The Windsor was designed to Air Ministry Specification B.5/41 (later modified to Spec. B.3/42) for a high-altitude heavy bomber with a pressurised crew compartment and an ability to fly at 345 miles per hour (555 km/h) at 31,000 feet (9,400 m). Notable features of the Windsor included its pressurised crew compartment. To spread the load across the elliptical planform high aspect ratio wings, the undercarriage was of four mainwheel oleo struts - one in each engine nacelle - with a single balloon-tyred wheel on each. The defensive guns were mounted in barbettes at the rear of each outboard nacelle, which were to be remotely operated by a gunner in a pressurised compartment in the extreme tail. The Windsor used Wallis's geodetic body and wing structure that Vickers had previously used in the Wellesley, Wellington and Warwick bombers.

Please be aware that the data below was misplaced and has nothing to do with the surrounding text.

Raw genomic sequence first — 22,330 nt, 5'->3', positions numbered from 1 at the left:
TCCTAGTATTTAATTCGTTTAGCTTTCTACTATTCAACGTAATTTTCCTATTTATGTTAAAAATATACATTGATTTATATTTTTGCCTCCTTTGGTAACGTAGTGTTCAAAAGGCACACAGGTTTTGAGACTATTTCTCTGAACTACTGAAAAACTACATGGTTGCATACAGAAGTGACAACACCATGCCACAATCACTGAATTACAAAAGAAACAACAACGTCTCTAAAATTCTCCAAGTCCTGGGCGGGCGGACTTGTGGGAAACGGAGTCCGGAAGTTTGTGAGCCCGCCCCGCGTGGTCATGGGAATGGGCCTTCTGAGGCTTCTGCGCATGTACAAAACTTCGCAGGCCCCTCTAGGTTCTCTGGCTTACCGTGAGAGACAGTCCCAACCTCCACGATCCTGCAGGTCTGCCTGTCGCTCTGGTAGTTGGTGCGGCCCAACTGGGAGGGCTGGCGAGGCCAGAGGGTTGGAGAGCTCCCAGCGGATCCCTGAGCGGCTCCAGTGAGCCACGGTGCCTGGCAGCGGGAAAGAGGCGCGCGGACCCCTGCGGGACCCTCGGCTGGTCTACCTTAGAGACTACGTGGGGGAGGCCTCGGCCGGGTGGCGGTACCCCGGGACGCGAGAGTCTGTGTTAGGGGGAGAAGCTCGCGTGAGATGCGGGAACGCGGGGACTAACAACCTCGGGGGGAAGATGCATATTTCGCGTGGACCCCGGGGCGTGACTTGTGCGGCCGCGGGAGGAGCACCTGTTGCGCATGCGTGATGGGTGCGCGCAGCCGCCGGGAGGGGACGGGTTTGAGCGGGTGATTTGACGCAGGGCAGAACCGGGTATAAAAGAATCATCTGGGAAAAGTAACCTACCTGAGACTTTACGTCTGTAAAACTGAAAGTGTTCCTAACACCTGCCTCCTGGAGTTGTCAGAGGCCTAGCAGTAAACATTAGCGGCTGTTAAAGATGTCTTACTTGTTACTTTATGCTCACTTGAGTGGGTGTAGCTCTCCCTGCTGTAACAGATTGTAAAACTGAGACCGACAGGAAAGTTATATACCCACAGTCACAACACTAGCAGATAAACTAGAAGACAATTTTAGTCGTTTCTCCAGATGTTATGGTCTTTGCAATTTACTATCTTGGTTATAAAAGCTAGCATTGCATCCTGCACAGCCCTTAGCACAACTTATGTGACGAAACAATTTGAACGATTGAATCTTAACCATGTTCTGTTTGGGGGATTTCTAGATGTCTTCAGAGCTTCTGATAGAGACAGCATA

The wing structure had no spars but a hollow geodetic tube from tip to tip, passing through the fuselage truss. To better resist the compression and tension efforts, the elements were assembled at 16 degrees next to the root, reverting to the more conventional ninety degrees on the tips, longitudinal elements locking everything in place. The thicknesses of the elements was also reduced towards the tips. No two joints had the same angle on the wing, an authentic production engineer's nightmare. Instead of doped Irish linen covering used on the earlier geodetic aircraft, a stiff and light skin was used on the Windsor. This was made from woven steel wires and very thin (1/1000 inch thickness) stainless steel ribbons, doped with PVC or other plastic, specially designed to avoid ballooning. To properly fit the skin to the frame, a tuning fork had to be used. The wing was designed so that the tips had a noticeable droop on the ground, but was straight in flight, so the skin had to be fitted tighter on top than on the bottom to be evenly tight in flight.